Statistics – Data collection – Questionaire Designing

A questionnaire is a form containing a set of questions, which are filled by the respondents. According to Goode Hatt,

“In general, the questionnaire refers to a device for securing answers to questions by using a form which the respondent fills in himself.”

The objective of a questionnaire is twofold:

·        To collect information from respondent scattered in a wide area.

·        To achieve success in collecting reliable and dependable information in a short span of time.


Designing of questionnaire is an art rather than a science. It is an effort of compiling a set of questions by repeatedly checking out for errors, of learning what to avoid and what to include. However a basic design strategy can be e developed. The designing of questionnaire general1y goes through three phases

1.     Developing a design strategy

2.     Constructing the questionnaire

3.     Drafting and refining the questionnaire.

Phase I: Developing A Design, Strategy

1.     Specify the Information Sought – The researcher should be able to specify the list of information needs. Generally this task has already been accomplished when the research proposal or the research design was developed. The hypothesis stated earlier is the guiding light in stating the information requirement. The hypothesis establishes the relationship between the variables and the researcher can ideally develop the data that is required to he collected to prove or disapprove the hypothesis.

2.     Determine the Communication Approach – It refers to the decision on the method used to conduct the survey i.e. personal interview, depth interview, telephone, mail. computer etc. This decision on method to be used will have a bearing on the type of questionnaire to design. The choice of communication approach is influenced by factors like to location of respondents, the time funds available, nature of study etc. The communication approach chosen results in different introductions, different instructions, layout etc. Once the communication approach has been finalized, a decision is then taken on the type of questionnaire that is to be framed.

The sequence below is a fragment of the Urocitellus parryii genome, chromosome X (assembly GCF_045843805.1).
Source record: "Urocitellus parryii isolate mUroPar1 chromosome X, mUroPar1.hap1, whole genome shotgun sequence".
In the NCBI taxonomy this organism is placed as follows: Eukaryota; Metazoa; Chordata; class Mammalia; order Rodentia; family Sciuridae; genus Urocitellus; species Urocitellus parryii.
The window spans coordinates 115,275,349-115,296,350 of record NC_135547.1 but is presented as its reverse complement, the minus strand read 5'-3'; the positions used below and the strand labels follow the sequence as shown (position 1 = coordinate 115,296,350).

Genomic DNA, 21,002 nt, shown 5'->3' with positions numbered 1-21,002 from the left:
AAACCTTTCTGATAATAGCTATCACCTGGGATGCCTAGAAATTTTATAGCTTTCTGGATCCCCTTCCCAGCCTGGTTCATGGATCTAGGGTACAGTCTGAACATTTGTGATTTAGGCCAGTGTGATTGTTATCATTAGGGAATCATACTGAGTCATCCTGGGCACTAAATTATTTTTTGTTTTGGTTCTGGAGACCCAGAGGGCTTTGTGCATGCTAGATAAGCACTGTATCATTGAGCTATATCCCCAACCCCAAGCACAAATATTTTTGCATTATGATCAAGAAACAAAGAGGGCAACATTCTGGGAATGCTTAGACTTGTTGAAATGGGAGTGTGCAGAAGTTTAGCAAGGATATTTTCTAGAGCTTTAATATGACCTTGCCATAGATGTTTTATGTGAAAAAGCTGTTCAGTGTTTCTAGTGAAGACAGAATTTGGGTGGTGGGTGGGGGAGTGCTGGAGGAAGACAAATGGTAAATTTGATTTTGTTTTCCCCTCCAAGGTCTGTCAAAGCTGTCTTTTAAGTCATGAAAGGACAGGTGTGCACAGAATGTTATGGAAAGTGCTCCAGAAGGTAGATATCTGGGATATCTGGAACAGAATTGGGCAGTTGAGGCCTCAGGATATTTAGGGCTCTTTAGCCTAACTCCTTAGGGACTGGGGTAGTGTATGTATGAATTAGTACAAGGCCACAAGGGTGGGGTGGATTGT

3.     Type of Questionnaire – In this step the researcher specifies how the data will be gathered by stating the type of questionnaire required. The questionnaire can be of four types.

o   Structured-Undisguised Questionnaire – The most popular type, it involves using questions with clear direct wording, having a logical order. The wording and order remains the same for all the respondents. They are very simple to administer and easy to tabulate.

o   Unstructured-Disguised Questionnaire – The exact opposite of the earlier type, this questionnaire hides the purpose of research and shows no clear order or tendencies. Such a questionnaire generally uses projective methods to collect data. A disguised or hidden stimulus is given to the respondent and the response is in an unstructured form.

o   Unstructured-Undisguised Questionnaire – In this type of questionnaire the purpose of the study is clear but the questions are generally open ended. e.g. “How do you feel about putting a ban on student union election?” The respondents are free to reply in an unstructured manner. These questionnaires are generally used in depth interviews.

o   Structured-Disguised Questionnaire. – The purpose of this questionnaire is to hide the motive of study but allow for ease in coding and analysis. This approach is based on the fact that direct questions may influence or bias the replies, but if the questions. are disguised than we ask the respondents What they know and not what they feel e.g. the earlier question will be framed as

What is the effect of student union election?

(a) It creates awareness

(b) It disrupts studies



Although such questionnaire offer ease of tabulation and analysis, yet because of the effort involved in framing disguised questions, this is not aevery popular method.

Phase II: Constructing the Questionnaire

1.     Determine Question Content – This step initiates the task of framing specific questions which would yield the data required for study. While framing the questions certain things should be kept in mind:

o   Is the question necessary? Every question should have some use in providing additional and genuine information.

o   Is the question complete? The question should have the proper scope to reveal all the information that a researcher needs to know.